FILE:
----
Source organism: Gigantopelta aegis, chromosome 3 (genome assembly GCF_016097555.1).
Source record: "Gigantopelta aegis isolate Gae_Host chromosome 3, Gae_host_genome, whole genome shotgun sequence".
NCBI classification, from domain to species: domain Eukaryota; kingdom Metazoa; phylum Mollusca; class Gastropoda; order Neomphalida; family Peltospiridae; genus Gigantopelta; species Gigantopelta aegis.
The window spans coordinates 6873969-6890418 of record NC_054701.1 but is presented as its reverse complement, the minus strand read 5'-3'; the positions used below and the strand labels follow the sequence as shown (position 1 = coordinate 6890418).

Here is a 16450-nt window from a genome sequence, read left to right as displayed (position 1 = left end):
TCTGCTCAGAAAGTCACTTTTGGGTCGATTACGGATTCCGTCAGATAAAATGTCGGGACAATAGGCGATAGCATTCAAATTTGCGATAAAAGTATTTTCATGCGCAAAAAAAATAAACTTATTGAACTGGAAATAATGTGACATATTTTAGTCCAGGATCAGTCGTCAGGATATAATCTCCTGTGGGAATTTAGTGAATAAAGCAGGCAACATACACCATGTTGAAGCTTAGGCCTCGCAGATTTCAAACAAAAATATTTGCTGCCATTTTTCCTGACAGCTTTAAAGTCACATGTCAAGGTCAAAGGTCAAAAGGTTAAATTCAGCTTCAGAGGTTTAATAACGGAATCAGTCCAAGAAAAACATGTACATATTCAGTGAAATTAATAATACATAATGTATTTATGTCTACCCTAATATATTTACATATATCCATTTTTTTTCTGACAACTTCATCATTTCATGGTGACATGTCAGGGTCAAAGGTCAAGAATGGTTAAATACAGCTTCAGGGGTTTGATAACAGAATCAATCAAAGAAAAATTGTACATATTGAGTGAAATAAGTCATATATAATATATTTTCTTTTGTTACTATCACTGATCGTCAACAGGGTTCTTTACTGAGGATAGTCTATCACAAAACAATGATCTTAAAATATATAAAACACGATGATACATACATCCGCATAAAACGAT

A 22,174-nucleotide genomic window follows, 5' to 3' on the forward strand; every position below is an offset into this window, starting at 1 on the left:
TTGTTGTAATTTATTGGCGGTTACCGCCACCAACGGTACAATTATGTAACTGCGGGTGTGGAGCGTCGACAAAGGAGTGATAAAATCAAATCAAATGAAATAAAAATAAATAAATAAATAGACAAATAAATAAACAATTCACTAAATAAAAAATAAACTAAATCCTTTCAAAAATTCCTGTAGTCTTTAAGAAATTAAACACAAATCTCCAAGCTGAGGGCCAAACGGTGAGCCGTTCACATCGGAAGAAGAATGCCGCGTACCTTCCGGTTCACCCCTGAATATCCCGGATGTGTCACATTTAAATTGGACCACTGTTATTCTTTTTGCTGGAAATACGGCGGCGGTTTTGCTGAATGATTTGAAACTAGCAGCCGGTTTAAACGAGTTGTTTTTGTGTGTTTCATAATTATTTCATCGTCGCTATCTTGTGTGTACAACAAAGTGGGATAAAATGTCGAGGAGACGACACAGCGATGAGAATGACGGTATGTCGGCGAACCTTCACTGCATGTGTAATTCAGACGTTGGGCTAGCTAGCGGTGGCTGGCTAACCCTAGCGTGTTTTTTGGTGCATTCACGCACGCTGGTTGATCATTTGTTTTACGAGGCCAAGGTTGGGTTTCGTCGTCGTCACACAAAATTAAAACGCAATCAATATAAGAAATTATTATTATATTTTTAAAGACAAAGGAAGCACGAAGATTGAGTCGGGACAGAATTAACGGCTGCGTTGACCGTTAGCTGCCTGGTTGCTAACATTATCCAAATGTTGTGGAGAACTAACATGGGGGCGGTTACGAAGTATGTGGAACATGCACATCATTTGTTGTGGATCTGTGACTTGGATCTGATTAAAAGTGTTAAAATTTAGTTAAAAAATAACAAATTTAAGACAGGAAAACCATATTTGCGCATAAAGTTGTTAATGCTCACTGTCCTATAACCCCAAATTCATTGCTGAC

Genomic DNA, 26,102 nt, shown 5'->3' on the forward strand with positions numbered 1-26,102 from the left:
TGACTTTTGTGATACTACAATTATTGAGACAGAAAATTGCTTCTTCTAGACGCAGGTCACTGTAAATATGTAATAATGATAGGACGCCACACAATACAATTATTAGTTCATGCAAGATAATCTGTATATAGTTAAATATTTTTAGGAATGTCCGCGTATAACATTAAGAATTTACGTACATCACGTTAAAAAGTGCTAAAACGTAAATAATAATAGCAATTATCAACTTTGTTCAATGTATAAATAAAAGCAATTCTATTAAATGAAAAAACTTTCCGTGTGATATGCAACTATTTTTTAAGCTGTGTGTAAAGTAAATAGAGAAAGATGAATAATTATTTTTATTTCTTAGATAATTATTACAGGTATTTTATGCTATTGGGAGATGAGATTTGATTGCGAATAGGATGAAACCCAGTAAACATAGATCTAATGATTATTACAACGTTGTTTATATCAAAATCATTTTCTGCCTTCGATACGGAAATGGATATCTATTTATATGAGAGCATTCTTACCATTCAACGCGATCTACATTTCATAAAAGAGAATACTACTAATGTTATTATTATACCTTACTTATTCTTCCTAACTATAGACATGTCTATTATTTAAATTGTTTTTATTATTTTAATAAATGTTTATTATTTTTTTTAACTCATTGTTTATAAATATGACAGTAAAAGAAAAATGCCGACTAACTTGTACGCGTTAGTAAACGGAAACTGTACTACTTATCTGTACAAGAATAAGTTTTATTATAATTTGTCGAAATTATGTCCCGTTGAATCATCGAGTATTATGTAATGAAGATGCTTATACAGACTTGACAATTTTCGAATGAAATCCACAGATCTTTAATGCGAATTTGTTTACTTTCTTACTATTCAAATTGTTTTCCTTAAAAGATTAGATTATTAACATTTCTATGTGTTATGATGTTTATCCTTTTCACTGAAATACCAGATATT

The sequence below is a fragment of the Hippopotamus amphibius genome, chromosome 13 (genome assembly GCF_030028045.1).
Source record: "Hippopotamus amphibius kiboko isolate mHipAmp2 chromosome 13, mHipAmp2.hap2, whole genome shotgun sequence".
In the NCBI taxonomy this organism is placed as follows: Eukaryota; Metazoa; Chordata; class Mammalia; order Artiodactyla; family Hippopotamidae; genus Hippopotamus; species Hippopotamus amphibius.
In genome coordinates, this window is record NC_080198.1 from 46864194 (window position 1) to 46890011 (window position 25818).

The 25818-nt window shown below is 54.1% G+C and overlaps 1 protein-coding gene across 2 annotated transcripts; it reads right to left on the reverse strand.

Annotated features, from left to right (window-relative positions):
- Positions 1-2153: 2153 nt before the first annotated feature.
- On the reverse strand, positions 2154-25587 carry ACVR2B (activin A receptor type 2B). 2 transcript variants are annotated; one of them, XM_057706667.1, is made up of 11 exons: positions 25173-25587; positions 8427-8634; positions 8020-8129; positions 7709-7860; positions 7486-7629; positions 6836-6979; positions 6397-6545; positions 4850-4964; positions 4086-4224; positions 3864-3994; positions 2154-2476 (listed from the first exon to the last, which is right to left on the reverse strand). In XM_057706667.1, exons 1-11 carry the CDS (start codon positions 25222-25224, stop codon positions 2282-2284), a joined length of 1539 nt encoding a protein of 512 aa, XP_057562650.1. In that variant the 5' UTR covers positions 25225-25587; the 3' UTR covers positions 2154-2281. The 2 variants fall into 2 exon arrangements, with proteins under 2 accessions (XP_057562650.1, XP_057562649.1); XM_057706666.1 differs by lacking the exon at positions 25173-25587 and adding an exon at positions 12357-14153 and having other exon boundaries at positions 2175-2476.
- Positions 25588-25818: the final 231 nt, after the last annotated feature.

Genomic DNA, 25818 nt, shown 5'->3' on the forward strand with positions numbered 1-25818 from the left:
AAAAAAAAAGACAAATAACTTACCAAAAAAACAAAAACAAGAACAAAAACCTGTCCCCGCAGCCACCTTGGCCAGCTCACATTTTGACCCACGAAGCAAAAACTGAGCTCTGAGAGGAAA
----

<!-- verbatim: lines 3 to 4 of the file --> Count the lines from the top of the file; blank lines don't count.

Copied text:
NCBI classification, from domain to species: domain Eukaryota; kingdom Metazoa; phylum Mollusca; class Gastropoda; order Neomphalida; family Peltospiridae; genus Gigantopelta; species Gigantopelta aegis.
The window spans coordinates 6873969-6890418 of record NC_054701.1 but is presented as its reverse complement, the minus strand read 5'-3'; the positions used below and the strand labels follow the sequence as shown (position 1 = coordinate 6890418).